Localized apoptosis of osteocytes, the tissue-resident cells within bone, occurs with fatigue microdamage and activates bone resorption. Osteoclasts appear to target and remove dying osteocytes, resorbing damaged bone matrix as well. Osteocyte apoptosis similarly activates bone resorption with estrogen loss and in disuse. Apoptotic osteocytes trigger viable neighbor (ie, bystander) osteocytes to produce RANKL, the cytokine required for osteoclast activation. Signals from apoptotic osteocytes that trigger this bystander RANKL expression remain obscure. Studying signaling among osteocytes has been hampered by lack of in vitro systems that model the limited communication among osteocytes in vivo (ie, via gap junctions on cell processes and/or paracrine signals through thin pericellular fluid spaces around osteocytes). Here, we used a novel multiscale fluidic device (the Macro-micro-nano, or Mμn) that reproduces these key anatomical features. Osteocytes in discrete compartments of the device communicate only via these limited pathways, which allows assessment of their roles in triggering osteocytes RANKL expression. Apoptosis of MLOY-4 osteocytes in the Mμn device caused increased osteocyte RANKL expression in the neighboring compartment, consistent with in vivo findings. This RANKL upregulation in bystander osteocytes was prevented by blocking Pannexin 1 channels as well as its ATP receptor. ATP alone caused comparable RANKL upregulation in bystander osteocytes. Finally, blocking Connexin 43 gap junctions did not abolish osteocyte RANKL upregulation, but did alter the distribution of RANKL expressing bystander osteocytes. These findings point to extracellular ATP, released from apoptotic osteocytes via Panx1 channels, as a major signal for triggering bystander osteocyte RANKL expression and activating bone remodeling.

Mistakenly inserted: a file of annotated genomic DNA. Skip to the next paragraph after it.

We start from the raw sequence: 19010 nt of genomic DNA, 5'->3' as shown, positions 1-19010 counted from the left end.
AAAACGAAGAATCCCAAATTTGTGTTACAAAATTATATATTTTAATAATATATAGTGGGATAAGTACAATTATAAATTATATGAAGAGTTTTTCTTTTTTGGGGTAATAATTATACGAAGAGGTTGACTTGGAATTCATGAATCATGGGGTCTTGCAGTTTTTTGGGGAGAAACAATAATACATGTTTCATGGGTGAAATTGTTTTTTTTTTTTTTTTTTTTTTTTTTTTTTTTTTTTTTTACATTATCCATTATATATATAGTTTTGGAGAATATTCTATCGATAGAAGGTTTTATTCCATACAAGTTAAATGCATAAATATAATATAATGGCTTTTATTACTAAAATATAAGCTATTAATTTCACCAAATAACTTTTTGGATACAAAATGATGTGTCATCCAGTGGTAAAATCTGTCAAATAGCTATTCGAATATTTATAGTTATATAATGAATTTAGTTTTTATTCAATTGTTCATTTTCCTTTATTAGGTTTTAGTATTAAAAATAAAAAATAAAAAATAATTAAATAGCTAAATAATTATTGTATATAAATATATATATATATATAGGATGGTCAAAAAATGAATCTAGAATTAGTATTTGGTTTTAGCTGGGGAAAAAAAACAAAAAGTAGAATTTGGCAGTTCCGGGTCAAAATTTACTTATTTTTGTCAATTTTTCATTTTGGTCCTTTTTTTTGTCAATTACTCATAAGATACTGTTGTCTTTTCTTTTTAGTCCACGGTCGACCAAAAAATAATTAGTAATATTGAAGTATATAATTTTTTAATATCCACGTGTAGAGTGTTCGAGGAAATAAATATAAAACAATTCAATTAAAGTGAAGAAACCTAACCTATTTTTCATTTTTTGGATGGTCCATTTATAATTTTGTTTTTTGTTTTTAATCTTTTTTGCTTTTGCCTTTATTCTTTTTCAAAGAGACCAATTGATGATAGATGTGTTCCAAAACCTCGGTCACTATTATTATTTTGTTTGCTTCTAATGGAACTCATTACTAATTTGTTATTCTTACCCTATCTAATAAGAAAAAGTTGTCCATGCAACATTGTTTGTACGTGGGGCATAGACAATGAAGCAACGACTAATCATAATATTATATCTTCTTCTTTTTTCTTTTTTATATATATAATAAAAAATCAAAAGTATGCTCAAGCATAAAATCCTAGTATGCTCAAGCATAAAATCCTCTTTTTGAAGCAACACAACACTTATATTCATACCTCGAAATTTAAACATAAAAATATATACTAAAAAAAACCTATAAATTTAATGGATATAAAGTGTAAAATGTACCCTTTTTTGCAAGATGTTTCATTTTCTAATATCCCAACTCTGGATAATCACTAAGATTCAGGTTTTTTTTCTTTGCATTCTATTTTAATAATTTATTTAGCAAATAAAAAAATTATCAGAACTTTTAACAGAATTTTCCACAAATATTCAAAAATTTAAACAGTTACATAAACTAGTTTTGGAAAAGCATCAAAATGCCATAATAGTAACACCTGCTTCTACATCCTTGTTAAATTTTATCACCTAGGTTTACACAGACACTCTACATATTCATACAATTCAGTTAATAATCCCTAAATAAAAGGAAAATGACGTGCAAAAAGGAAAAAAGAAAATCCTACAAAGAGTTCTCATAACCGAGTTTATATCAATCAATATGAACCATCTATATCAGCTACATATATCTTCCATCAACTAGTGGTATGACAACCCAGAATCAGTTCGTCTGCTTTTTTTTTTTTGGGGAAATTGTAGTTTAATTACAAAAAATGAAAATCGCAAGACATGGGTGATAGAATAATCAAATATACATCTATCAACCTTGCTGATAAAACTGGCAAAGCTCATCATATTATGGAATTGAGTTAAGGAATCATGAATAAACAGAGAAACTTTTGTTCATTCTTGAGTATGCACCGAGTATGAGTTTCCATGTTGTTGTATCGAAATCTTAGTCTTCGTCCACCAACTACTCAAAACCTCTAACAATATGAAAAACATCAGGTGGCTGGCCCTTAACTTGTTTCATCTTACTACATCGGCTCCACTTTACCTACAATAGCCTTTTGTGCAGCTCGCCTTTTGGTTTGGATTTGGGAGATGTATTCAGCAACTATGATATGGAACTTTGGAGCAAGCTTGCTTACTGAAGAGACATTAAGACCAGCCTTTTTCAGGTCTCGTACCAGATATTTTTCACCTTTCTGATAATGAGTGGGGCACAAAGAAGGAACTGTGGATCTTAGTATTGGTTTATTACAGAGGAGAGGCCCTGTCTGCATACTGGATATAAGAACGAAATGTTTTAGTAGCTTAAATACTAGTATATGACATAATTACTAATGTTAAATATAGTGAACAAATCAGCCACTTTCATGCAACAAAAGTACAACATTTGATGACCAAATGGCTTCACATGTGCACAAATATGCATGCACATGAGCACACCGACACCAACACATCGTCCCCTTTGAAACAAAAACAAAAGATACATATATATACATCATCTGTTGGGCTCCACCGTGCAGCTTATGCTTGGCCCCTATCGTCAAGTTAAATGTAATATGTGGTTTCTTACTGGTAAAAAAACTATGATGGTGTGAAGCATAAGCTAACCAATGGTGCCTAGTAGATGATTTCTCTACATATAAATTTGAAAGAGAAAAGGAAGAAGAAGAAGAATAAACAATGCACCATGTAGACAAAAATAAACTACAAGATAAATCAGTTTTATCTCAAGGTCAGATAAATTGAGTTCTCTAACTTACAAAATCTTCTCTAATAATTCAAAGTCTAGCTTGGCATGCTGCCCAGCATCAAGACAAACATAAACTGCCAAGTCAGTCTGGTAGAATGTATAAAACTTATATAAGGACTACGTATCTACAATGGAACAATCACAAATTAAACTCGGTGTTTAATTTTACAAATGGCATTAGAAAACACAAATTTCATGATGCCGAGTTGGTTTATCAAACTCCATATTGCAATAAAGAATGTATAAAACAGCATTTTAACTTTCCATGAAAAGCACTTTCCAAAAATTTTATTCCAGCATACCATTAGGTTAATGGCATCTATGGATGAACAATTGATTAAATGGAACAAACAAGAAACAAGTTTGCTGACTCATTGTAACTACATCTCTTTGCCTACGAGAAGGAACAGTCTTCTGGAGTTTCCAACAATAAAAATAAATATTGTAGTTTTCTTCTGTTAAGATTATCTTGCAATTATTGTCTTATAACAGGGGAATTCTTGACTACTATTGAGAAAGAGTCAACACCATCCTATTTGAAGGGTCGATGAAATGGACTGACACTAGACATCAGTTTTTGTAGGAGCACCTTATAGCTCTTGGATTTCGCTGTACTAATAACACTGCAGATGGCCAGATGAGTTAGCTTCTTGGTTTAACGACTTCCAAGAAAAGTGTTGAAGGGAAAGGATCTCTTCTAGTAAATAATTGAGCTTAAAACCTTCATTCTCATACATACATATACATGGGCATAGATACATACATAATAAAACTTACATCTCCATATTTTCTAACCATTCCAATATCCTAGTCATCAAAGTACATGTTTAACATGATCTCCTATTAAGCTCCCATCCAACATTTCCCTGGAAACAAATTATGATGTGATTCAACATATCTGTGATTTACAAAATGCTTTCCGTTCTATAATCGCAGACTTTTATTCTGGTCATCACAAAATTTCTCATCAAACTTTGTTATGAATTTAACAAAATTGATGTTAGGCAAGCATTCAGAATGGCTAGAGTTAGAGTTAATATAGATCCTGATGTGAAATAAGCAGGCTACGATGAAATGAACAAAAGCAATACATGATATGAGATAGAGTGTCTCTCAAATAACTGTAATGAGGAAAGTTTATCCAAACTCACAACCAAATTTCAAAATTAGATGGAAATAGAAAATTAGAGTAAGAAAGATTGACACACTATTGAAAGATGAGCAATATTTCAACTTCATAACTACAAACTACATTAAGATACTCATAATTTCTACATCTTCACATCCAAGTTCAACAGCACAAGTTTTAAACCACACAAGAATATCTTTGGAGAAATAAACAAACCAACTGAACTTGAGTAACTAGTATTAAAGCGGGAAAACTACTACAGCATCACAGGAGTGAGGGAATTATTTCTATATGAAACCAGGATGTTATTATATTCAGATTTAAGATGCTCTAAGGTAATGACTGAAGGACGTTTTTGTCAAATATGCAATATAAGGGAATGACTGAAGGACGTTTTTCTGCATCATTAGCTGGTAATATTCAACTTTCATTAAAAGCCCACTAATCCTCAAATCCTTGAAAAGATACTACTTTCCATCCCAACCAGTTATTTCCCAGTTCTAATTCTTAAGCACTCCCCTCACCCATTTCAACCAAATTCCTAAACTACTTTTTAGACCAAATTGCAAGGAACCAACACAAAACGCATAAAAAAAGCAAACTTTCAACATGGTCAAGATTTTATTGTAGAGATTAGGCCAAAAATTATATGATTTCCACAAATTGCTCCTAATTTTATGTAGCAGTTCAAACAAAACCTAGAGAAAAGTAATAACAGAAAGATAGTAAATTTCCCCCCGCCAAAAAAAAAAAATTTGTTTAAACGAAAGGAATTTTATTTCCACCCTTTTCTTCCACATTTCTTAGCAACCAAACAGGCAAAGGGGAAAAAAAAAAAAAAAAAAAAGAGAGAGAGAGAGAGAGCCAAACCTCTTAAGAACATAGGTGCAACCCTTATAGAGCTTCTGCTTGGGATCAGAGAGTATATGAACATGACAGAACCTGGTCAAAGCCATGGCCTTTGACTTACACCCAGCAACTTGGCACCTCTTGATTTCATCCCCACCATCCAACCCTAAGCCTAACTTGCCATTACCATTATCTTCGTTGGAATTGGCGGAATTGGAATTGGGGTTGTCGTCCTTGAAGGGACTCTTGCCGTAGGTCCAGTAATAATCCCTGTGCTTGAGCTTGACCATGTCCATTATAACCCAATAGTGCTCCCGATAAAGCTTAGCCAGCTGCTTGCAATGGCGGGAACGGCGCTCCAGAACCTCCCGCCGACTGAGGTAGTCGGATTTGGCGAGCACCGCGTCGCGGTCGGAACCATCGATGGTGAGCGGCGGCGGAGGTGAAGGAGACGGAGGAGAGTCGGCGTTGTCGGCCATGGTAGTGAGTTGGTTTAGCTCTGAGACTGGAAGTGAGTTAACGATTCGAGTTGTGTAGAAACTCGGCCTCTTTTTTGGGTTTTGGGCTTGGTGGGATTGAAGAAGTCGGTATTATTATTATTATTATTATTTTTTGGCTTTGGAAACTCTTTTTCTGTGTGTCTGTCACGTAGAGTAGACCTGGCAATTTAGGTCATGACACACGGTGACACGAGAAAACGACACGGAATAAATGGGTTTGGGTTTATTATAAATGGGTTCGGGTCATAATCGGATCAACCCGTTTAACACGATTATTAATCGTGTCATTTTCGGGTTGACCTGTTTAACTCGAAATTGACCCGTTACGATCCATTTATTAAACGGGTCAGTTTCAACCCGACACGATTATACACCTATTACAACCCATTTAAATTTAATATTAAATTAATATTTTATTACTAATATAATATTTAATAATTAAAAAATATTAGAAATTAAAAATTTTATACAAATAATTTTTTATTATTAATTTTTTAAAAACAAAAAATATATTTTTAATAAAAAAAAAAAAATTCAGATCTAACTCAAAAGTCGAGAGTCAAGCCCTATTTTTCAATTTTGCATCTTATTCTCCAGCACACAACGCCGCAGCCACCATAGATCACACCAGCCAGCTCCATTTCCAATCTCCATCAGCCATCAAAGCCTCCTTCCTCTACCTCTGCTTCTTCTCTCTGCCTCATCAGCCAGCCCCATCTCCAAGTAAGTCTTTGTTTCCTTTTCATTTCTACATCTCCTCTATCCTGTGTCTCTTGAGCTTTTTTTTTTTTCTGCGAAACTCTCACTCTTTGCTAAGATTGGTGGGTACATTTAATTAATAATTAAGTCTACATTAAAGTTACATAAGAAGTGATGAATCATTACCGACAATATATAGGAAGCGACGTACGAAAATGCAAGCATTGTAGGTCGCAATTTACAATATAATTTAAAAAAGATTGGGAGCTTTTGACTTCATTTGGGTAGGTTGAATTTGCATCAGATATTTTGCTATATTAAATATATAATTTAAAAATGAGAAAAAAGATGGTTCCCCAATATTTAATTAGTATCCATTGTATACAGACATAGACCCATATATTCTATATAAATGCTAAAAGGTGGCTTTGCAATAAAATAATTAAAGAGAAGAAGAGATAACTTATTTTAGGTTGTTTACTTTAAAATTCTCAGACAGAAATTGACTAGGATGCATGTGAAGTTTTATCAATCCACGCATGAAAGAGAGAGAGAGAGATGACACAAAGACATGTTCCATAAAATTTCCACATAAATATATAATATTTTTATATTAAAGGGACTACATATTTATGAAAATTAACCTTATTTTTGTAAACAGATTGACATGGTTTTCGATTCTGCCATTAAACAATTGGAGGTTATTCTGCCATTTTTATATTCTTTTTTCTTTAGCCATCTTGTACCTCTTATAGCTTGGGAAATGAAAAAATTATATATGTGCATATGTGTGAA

- BYSTANDER SIGNALING
- EXTRACELLULAR ATP
- INTERCELLULAR COMMUNICATION
ASJC Scopus subject areas
- Endocrinology, Diabetes and Metabolism
- Orthopedics and Sports Medicine